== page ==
Is any of this admissible evidence in a court of law, assuming that the confessional interviews did take place? Whatever the courts finally say, the story has deliberately tarred the image of Muslim youth in popular perception. Human rights laws explicitly prohibit the extraction of self-incriminating confessions. In this case and in frequent instances of the police press conferences that are extensively reported in the media, the journalists dutifully report these ‘facts’, knowing fully well that such stories have a long way to go before their veracity is legally established.


In the McCarthy era, the American national media dutifully reported McCarthy’s accusations and the denials of the accused trailed far behind. Herbert Altschull of Johns Hopkins University writes. ‘The McCarthy experience caused journalists to question their traditional value system for it became clear how easy it was for the code of objectivity to be used by unscrupulous politicians to present utter falsehoods to their public’. In such cases, the journalist can be given some benefit of doubt for being an unsuspecting carrier of dubious information and encouraged to be more vigilant.


How does one categorise a proactive effort like Inside the Mind of the Bombers? When the journalist takes it upon himself to bolster stories from ‘official sources’ (that are high on fire power and creativity and low on diligence and concern for human rights), the damage to the polity is lasting. We are already gone too far down this path.


As if these encounters and ‘fast food’ reports on terror organizations are not enough, the editorial of India Today exhorts the state to adopt a policy of ‘zero tolerance’, ‘get tough on terror’, ‘enact and implement laws required to capture the culprits’. What is the esteemed India Today attempting to do by this cover story?  Shore up the case for POTA/GUJCOC? The same issue of the magazine also carries stories on Hindutva groups. The story on Bajrang Dal quotes the Dal leaders daring anyone to compare ‘nationalists’ like them to anti-national Muslim groups. The magazine can, in a technical sense, claim objectivity. But the treatment is different. It is not sensationalised in its layout or presentation as the cover story is, but powers the cover story by its juxtaposition.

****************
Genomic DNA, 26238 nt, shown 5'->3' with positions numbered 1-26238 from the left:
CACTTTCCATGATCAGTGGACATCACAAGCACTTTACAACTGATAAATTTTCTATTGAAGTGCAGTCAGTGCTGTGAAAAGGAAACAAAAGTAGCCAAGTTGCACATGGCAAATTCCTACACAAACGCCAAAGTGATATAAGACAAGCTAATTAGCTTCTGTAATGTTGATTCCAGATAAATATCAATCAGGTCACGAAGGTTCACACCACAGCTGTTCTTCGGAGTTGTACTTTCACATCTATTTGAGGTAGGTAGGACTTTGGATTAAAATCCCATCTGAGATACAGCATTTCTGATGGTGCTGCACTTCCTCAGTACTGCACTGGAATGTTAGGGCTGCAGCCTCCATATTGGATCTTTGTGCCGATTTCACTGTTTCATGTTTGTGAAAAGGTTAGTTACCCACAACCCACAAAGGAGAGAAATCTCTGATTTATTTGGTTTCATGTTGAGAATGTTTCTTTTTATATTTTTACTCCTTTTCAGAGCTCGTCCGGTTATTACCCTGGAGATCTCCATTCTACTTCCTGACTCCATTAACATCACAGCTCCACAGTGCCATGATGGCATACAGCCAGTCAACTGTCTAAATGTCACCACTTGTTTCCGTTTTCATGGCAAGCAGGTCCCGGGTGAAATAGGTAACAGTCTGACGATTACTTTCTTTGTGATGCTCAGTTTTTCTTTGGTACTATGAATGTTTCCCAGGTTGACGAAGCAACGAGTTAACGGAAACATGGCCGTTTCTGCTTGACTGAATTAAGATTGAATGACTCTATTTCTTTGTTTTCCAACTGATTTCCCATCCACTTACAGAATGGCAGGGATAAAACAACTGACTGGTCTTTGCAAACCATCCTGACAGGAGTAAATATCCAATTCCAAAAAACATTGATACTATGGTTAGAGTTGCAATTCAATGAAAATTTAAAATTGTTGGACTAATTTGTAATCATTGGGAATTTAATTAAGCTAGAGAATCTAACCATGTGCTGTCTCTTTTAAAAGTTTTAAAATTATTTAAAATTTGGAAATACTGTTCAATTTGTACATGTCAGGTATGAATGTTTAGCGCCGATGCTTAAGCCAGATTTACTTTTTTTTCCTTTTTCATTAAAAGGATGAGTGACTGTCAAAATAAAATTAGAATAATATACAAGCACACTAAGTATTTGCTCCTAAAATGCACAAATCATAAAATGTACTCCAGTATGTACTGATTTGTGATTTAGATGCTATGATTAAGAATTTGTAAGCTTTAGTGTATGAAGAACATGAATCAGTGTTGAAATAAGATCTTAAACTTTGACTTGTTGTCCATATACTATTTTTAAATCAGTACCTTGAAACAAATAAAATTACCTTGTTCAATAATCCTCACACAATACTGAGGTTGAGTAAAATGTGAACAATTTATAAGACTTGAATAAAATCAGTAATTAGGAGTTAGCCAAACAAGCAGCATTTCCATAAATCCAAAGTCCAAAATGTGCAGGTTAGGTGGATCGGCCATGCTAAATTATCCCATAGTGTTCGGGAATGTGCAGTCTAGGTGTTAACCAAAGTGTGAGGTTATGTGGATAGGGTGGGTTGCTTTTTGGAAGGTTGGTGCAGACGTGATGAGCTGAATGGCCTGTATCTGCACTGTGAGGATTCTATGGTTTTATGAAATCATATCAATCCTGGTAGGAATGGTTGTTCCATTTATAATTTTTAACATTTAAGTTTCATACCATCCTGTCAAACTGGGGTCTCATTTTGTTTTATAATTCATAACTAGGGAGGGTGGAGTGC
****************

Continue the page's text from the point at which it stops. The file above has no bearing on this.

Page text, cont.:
The ‘War on Terror’ project has put a potent weapon in the hands of states to erode democratic rights. This is happening elsewhere in the world, but has taken a uniquely Hindutva hue in India. A fear psychosis is being created with active collusion of a section of the media around a particular community while completely diverting attention away from similar militant groups and their activities from the mainstream consciousness. The ‘war on terror’ is also trying to force a civil society consensus by silencing sceptics who are concerned about human rights violations by calling them anti-nationals. Are those who question the media/police versions less concerned about the deaths of innocent people in bomb blasts? Certainly not. However, in a democracy, in the name of special powers in crisis situations, the state cannot deny the right of due process to its citizens. Only the guilty must be punished. The process must be transparent. Today, the Right to Free Speech afforded by a secular, democratic Constitution is being used to undermine the democratic state.

Subscribe To The Newsletter
The new term for self censorship is voluntary censorship, as proposed by companies like Netflix and Hotstar. ET reports that streaming video service Amazon Prime is opposing a move by its peers to adopt a voluntary censorship code in anticipation of the Indian government coming up with its own rules. Amazon is resisting because it fears that it may alienate paying subscribers.                   

Clearly, the run to the 2019 elections is on. A journalist received a call from someone saying they were from Aajtak channel and were conducting a survey, asking whom she was going to vote for in 2019. On being told that her vote was secret, the caller assumed she wasn't going to vote for 'Modiji'. The caller, a woman, also didn't identify herself. A month or two earlier the same journalist received a call, this time from a man, asking if she was going to vote for the BSP.                 

View More